War stories can have happy endings, as retired Oamaru detective Bob Bamber has discovered.
On Wednesday evening, TV3’s Family Secret screened a feature about Mr Bamber, 91, and his family’s quest to solve a mystery that had worried Mr Bamber since the end of World War 2.
The mystery concerned a photo showing Mr Bamber with another soldier and a small boy in a British uniform.
“I was gobsmacked,” Mr Bamber said yesterday when at last, thanks to the television programme, he found out what had happened to the boy.
“When they found him over there, it hit the papers. I’m famous in the (Belgium) papers.”
Mr Bamber’s daughter, Susan Dawson, said in Oamaru yesterday the little boy had always been part of the family, even though they did not know his name, or what happened to him.
“My partner and I had looked for him too and drew a blank.”
The story goes back to the Allied landing at Normandy on D-Day, June 6, 1944, when the massive Allied attack to take mainland Europe from the Nazis began.
After landing at Sword Beach on the famous day and various harrowing experiences, Mr Bamber and his Royal Engineers Port Operating Company (No 5 Beach Group) eventually reached Diksmuide, a small town in West Flanders, Belgium.
“The town had been liberated when I got there,” Mr Bamber recalled.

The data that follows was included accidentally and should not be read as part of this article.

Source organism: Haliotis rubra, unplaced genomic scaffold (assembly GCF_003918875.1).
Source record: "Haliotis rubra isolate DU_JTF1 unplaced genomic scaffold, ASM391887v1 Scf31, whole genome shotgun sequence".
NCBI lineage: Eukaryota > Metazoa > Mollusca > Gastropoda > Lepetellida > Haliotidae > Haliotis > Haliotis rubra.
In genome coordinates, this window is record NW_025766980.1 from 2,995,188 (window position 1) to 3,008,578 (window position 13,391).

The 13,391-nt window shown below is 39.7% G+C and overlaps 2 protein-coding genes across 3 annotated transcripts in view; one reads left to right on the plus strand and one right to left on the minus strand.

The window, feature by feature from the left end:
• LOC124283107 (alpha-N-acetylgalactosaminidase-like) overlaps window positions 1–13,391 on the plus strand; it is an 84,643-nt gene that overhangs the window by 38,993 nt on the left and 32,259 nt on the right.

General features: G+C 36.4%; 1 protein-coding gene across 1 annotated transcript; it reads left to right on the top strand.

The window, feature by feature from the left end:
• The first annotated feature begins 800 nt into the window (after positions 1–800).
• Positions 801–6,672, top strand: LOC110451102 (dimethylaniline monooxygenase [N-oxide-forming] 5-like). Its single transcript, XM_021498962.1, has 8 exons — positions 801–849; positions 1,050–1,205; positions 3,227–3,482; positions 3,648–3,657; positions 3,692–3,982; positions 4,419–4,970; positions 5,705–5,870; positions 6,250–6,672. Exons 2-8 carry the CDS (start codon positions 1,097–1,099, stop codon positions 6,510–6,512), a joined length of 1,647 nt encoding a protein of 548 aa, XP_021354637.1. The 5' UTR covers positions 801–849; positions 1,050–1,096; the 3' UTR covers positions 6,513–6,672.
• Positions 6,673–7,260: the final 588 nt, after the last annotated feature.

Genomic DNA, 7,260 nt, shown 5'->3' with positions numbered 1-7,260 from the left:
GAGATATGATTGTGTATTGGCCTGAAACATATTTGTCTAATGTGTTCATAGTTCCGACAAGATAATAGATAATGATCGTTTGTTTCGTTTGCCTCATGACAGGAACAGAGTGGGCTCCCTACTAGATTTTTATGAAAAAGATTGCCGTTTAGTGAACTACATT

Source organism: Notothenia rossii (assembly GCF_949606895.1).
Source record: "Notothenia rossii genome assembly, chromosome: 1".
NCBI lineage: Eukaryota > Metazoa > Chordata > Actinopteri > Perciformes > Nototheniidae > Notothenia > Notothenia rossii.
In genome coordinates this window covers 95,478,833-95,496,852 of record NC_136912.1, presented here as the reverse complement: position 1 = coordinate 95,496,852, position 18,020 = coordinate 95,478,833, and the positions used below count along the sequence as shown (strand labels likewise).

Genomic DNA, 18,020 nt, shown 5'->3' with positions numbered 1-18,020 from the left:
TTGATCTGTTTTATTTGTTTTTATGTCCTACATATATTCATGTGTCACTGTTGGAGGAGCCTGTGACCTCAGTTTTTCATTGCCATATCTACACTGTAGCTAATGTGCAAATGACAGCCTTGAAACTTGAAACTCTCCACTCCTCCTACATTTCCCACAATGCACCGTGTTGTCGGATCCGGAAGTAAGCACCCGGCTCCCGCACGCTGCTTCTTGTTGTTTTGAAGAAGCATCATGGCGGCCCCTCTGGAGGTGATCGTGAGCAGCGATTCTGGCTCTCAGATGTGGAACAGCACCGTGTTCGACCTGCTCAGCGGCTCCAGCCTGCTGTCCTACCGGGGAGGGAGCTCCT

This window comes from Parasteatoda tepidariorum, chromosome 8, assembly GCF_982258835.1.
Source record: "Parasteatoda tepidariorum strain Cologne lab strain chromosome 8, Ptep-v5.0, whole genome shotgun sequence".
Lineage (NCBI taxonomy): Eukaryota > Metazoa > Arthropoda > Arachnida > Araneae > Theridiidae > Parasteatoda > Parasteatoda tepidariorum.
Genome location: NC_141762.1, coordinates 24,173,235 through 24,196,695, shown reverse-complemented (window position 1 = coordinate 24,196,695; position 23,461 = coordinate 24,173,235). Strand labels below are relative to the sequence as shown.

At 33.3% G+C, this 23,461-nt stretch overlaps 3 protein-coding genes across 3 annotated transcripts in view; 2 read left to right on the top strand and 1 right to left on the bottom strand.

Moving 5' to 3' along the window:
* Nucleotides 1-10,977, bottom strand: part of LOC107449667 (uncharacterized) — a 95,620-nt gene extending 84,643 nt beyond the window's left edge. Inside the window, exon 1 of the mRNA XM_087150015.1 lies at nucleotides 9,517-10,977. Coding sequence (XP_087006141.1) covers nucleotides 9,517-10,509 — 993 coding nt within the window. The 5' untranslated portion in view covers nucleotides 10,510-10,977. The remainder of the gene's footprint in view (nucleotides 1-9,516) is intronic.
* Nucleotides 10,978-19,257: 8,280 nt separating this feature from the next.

He and others in his unit went on sentry duty and soon noticed they would be joined by a small five-year-old boy from the town, dressed in a specially made British uniform.
Wounded British soldiers in a makeshift hospital in Diksmuide had earlier made the uniform for the boy.
“When I came on duty, he was always there and when an officer came in I’d say, ‘Salute!’ He’d do it too!”
Mr Bamber shared what food and chocolate they had with the boy, whose family and others in the town were starving. He and fellow soldier Jim Wright were also photographed with the boy.
Then Mr Bamber’s unit moved on, to Rotterdam and Hamburg.
And the mystery began: What happened to the boy?
After becoming a policeman in his hometown of Blackpool, Mr Bamber emigrated to New Zealand where he and his late wife Maude raised four children. He joined the NZ Police serving 32 years in the detective branch, with his last stint in Oamaru.
“There were a lot of sad times when you had murders,” he said. “But I liked pitting my wits against the crims who thought they were pretty good.”
Yet the photo of the small boy he kept in a tin box remained one case the detective could not solve.
Then, earlier this year, his grandaughter, Jess Dawson, 21, contacted David Lomas, of the TV show Family Secret. The hunt began and following exhaustive research by Mr Lomas they finally tracked down the small boy. His name, they learned, is Rene Stroobant and it transpired the he had grown up to become a prominent Belgian trade unionist at the Boelwerf shipyard.
With the discovery made, granddaughter Jess travelled to Belgium to meet Mr Stroobant.
“I love him (Mr Bamber) very much; I did it for him,” she said yesterday. “He had been wondering about this all his life.”
Mr Bamber has since spoken to Mr Stroobant on the phone and received a letter from him, in which Mr Stroobant wrote: “Due to the actions of you and your fellow soldiers, as a five-year-old year boy I felt like a liberator myself. For me, this was a heavenly experience. I will always remember this as the time when my dream came true.”
A bond has now been forged between the two families.
“I’d love to go over there or them come over here,” Mrs Dawson said.
And Mr Bamber is finally content. After 68 years, the mystery of the small boy in the photo has been solved.
By CHRIS TOBIN